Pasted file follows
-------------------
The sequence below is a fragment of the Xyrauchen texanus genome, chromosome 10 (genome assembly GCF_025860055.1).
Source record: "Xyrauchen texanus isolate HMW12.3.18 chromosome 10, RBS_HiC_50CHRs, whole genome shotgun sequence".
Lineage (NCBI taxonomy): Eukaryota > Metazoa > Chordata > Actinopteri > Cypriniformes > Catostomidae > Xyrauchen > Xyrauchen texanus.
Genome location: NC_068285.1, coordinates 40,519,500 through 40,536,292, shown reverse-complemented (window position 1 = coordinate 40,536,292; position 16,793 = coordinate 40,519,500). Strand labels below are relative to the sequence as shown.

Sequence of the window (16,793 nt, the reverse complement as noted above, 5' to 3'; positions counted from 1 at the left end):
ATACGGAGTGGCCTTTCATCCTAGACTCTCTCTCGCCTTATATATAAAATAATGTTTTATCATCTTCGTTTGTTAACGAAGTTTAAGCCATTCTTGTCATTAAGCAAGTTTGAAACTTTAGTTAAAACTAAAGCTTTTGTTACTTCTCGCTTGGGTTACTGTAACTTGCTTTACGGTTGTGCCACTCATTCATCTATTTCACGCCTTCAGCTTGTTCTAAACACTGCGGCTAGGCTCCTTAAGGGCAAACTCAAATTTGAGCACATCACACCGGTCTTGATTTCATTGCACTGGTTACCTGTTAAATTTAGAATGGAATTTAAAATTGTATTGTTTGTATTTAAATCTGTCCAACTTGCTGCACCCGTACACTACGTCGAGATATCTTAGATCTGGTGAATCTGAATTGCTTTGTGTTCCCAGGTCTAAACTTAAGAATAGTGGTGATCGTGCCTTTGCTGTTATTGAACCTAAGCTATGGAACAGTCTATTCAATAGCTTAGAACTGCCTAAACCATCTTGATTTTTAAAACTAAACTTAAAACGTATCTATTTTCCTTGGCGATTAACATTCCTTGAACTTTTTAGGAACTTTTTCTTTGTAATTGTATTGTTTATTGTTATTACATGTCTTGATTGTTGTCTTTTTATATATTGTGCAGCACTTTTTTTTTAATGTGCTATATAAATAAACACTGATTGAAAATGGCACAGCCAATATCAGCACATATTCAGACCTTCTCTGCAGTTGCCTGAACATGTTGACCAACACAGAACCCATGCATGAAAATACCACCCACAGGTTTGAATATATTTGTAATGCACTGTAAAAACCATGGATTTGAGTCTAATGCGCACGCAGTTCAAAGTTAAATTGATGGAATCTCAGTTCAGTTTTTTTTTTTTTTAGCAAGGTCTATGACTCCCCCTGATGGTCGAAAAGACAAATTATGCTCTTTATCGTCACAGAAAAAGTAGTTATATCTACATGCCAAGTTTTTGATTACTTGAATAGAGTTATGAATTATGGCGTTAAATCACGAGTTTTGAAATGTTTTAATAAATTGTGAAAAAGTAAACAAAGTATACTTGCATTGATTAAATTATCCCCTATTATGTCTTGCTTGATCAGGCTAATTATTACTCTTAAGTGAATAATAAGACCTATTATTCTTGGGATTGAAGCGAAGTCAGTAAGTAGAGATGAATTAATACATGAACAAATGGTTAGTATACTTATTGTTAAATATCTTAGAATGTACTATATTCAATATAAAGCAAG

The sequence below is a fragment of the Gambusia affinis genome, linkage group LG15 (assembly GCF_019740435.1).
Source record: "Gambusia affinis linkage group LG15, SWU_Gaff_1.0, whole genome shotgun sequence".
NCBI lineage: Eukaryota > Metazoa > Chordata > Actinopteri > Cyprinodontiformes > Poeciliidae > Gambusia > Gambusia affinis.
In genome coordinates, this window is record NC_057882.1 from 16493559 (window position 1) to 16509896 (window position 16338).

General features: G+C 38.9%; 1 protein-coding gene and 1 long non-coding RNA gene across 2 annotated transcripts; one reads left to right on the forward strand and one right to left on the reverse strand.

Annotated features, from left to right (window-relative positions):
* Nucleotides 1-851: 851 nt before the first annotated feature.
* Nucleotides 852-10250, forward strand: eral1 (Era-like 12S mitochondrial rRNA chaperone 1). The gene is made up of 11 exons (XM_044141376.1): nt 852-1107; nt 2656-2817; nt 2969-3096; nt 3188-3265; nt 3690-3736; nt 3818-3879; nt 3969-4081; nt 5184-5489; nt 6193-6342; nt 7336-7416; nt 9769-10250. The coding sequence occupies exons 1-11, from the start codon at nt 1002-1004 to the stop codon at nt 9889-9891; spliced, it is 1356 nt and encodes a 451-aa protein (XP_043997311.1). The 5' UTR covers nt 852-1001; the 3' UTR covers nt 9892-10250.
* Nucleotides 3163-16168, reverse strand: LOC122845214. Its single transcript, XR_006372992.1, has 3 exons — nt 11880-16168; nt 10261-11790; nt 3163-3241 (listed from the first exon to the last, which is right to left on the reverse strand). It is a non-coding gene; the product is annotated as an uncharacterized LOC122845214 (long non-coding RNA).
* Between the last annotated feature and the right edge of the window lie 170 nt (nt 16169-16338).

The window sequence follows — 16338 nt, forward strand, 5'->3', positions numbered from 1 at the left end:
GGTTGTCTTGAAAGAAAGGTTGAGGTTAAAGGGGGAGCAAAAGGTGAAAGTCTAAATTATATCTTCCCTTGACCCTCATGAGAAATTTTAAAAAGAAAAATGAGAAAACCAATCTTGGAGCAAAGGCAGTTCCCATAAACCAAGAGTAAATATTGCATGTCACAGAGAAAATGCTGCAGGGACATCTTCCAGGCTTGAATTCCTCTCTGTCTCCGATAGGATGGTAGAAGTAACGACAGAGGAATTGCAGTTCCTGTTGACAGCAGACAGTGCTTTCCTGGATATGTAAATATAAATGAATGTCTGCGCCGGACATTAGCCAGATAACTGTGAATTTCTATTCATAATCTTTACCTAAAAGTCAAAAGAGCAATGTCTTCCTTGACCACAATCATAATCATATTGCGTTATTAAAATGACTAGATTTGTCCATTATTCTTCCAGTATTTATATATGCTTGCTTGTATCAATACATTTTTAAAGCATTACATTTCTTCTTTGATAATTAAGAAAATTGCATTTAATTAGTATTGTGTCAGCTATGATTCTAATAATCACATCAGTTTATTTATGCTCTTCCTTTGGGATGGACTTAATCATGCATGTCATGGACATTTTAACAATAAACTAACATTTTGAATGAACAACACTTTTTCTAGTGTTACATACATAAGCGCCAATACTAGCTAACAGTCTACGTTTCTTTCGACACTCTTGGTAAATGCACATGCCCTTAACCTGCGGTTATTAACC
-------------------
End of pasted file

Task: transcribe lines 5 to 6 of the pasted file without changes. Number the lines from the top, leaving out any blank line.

Sequence of the window (16,793 nt, the reverse complement as noted above, 5' to 3'; positions counted from 1 at the left end):
ATACGGAGTGGCCTTTCATCCTAGACTCTCTCTCGCCTTATATATAAAATAATGTTTTATCATCTTCGTTTGTTAACGAAGTTTAAGCCATTCTTGTCATTAAGCAAGTTTGAAACTTTAGTTAAAACTAAAGCTTTTGTTACTTCTCGCTTGGGTTACTGTAACTTGCTTTACGGTTGTGCCACTCATTCATCTATTTCACGCCTTCAGCTTGTTCTAAACACTGCGGCTAGGCTCCTTAAGGGCAAACTCAAATTTGAGCACATCACACCGGTCTTGATTTCATTGCACTGGTTACCTGTTAAATTTAGAATGGAATTTAAAATTGTATTGTTTGTATTTAAATCTGTCCAACTTGCTGCACCCGTACACTACGTCGAGATATCTTAGATCTGGTGAATCTGAATTGCTTTGTGTTCCCAGGTCTAAACTTAAGAATAGTGGTGATCGTGCCTTTGCTGTTATTGAACCTAAGCTATGGAACAGTCTATTCAATAGCTTAGAACTGCCTAAACCATCTTGATTTTTAAAACTAAACTTAAAACGTATCTATTTTCCTTGGCGATTAACATTCCTTGAACTTTTTAGGAACTTTTTCTTTGTAATTGTATTGTTTATTGTTATTACATGTCTTGATTGTTGTCTTTTTATATATTGTGCAGCACTTTTTTTTTAATGTGCTATATAAATAAACACTGATTGAAAATGGCACAGCCAATATCAGCACATATTCAGACCTTCTCTGCAGTTGCCTGAACATGTTGACCAACACAGAACCCATGCATGAAAATACCACCCACAGGTTTGAATATATTTGTAATGCACTGTAAAAACCATGGATTTGAGTCTAATGCGCACGCAGTTCAAAGTTAAATTGATGGAATCTCAGTTCAGTTTTTTTTTTTTTTAGCAAGGTCTATGACTCCCCCTGATGGTCGAAAAGACAAATTATGCTCTTTATCGTCACAGAAAAAGTAGTTATATCTACATGCCAAGTTTTTGATTACTTGAATAGAGTTATGAATTATGGCGTTAAATCACGAGTTTTGAAATGTTTTAATAAATTGTGAAAAAGTAAACAAAGTATACTTGCATTGATTAAATTATCCCCTATTATGTCTTGCTTGATCAGGCTAATTATTACTCTTAAGTGAATAATAAGACCTATTATTCTTGGGATTGAAGCGAAGTCAGTAAGTAGAGATGAATTAATACATGAACAAATGGTTAGTATACTTATTGTTAAATATCTTAGAATGTACTATATTCAATATAAAGCAAG